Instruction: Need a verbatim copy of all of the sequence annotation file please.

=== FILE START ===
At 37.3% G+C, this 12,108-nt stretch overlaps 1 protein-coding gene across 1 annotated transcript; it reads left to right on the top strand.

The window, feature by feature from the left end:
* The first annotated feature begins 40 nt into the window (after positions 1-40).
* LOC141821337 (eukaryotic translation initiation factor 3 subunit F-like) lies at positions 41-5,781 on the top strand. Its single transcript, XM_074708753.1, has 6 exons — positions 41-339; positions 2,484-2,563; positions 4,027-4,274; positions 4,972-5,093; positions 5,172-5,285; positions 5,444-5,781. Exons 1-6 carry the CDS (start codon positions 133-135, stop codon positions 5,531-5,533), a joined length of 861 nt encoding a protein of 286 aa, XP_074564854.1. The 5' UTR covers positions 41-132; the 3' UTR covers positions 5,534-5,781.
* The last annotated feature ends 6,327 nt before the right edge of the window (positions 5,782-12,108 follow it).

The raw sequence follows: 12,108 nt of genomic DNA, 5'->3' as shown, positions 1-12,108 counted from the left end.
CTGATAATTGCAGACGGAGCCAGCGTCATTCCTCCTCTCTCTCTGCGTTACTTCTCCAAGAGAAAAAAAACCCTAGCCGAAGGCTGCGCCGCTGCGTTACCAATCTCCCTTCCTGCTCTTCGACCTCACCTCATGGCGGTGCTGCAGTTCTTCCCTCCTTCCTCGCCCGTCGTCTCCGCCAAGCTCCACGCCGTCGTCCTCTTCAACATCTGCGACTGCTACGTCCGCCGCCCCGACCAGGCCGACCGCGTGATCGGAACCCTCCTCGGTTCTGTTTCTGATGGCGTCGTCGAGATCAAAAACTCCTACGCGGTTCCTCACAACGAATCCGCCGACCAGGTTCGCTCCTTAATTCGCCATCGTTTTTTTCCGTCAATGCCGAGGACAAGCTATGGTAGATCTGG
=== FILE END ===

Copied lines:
At 37.3% G+C, this 12,108-nt stretch overlaps 1 protein-coding gene across 1 annotated transcript; it reads left to right on the top strand.

The window, feature by feature from the left end:
* The first annotated feature begins 40 nt into the window (after positions 1-40).
* LOC141821337 (eukaryotic translation initiation factor 3 subunit F-like) lies at positions 41-5,781 on the top strand. Its single transcript, XM_074708753.1, has 6 exons — positions 41-339; positions 2,484-2,563; positions 4,027-4,274; positions 4,972-5,093; positions 5,172-5,285; positions 5,444-5,781. Exons 1-6 carry the CDS (start codon positions 133-135, stop codon positions 5,531-5,533), a joined length of 861 nt encoding a protein of 286 aa, XP_074564854.1. The 5' UTR covers positions 41-132; the 3' UTR covers positions 5,534-5,781.
* The last annotated feature ends 6,327 nt before the right edge of the window (positions 5,782-12,108 follow it).

The raw sequence follows: 12,108 nt of genomic DNA, 5'->3' as shown, positions 1-12,108 counted from the left end.
CTGATAATTGCAGACGGAGCCAGCGTCATTCCTCCTCTCTCTCTGCGTTACTTCTCCAAGAGAAAAAAAACCCTAGCCGAAGGCTGCGCCGCTGCGTTACCAATCTCCCTTCCTGCTCTTCGACCTCACCTCATGGCGGTGCTGCAGTTCTTCCCTCCTTCCTCGCCCGTCGTCTCCGCCAAGCTCCACGCCGTCGTCCTCTTCAACATCTGCGACTGCTACGTCCGCCGCCCCGACCAGGCCGACCGCGTGATCGGAACCCTCCTCGGTTCTGTTTCTGATGGCGTCGTCGAGATCAAAAACTCCTACGCGGTTCCTCACAACGAATCCGCCGACCAGGTTCGCTCCTTAATTCGCCATCGTTTTTTTCCGTCAATGCCGAGGACAAGCTATGGTAGATCTGG